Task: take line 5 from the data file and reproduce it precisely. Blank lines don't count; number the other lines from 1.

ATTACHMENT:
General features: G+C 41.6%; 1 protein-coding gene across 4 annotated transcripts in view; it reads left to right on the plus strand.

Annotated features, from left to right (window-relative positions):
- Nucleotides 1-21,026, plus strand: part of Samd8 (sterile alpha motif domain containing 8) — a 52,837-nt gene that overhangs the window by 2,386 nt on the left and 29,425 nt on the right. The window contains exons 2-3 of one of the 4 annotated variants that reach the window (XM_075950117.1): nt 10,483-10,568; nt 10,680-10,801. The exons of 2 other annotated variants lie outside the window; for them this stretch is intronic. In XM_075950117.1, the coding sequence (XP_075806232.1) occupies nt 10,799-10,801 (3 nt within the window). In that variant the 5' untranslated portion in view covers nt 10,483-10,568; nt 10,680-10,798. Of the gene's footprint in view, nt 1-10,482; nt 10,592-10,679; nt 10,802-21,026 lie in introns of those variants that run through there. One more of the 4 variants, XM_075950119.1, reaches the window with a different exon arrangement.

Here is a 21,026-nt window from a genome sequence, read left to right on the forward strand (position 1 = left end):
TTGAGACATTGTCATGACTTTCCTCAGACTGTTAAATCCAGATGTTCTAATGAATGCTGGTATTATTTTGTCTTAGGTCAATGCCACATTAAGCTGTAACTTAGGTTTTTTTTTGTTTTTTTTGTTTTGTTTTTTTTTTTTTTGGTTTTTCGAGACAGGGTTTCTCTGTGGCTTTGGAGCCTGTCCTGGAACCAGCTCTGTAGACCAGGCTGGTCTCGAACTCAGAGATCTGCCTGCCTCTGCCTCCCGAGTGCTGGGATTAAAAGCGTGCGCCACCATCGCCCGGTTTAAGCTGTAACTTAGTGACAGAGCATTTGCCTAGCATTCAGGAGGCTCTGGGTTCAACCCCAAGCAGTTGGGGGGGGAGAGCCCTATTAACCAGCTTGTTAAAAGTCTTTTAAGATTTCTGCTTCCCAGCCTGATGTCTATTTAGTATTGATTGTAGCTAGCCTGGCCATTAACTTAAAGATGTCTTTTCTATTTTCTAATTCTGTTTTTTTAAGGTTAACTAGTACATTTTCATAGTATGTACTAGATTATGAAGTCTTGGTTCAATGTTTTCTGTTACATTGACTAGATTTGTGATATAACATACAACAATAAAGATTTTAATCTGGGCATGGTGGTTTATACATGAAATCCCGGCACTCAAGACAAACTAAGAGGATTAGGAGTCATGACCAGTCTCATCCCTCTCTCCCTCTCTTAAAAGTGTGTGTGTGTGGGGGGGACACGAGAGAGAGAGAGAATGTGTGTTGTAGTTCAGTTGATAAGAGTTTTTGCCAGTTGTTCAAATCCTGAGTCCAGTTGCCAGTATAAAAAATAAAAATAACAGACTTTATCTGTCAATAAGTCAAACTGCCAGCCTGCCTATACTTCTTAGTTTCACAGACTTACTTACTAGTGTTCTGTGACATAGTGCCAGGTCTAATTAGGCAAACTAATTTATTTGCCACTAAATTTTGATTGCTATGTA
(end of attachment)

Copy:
TTGAGACATTGTCATGACTTTCCTCAGACTGTTAAATCCAGATGTTCTAATGAATGCTGGTATTATTTTGTCTTAGGTCAATGCCACATTAAGCTGTAACTTAGGTTTTTTTTTGTTTTTTTTGTTTTGTTTTTTTTTTTTTTGGTTTTTCGAGACAGGGTTTCTCTGTGGCTTTGGAGCCTGTCCTGGAACCAGCTCTGTAGACCAGGCTGGTCTCGAACTCAGAGATCTGCCTGCCTCTGCCTCCCGAGTGCTGGGATTAAAAGCGTGCGCCACCATCGCCCGGTTTAAGCTGTAACTTAGTGACAGAGCATTTGCCTAGCATTCAGGAGGCTCTGGGTTCAACCCCAAGCAGTTGGGGGGGGAGAGCCCTATTAACCAGCTTGTTAAAAGTCTTTTAAGATTTCTGCTTCCCAGCCTGATGTCTATTTAGTATTGATTGTAGCTAGCCTGGCCATTAACTTAAAGATGTCTTTTCTATTTTCTAATTCTGTTTTTTTAAGGTTAACTAGTACATTTTCATAGTATGTACTAGATTATGAAGTCTTGGTTCAATGTTTTCTGTTACATTGACTAGATTTGTGATATAACATACAACAATAAAGATTTTAATCTGGGCATGGTGGTTTATACATGAAATCCCGGCACTCAAGACAAACTAAGAGGATTAGGAGTCATGACCAGTCTCATCCCTCTCTCCCTCTCTTAAAAGTGTGTGTGTGTGGGGGGGACACGAGAGAGAGAGAGAATGTGTGTTGTAGTTCAGTTGATAAGAGTTTTTGCCAGTTGTTCAAATCCTGAGTCCAGTTGCCAGTATAAAAAATAAAAATAACAGACTTTATCTGTCAATAAGTCAAACTGCCAGCCTGCCTATACTTCTTAGTTTCACAGACTTACTTACTAGTGTTCTGTGACATAGTGCCAGGTCTAATTAGGCAAACTAATTTATTTGCCACTAAATTTTGATTGCTATGTA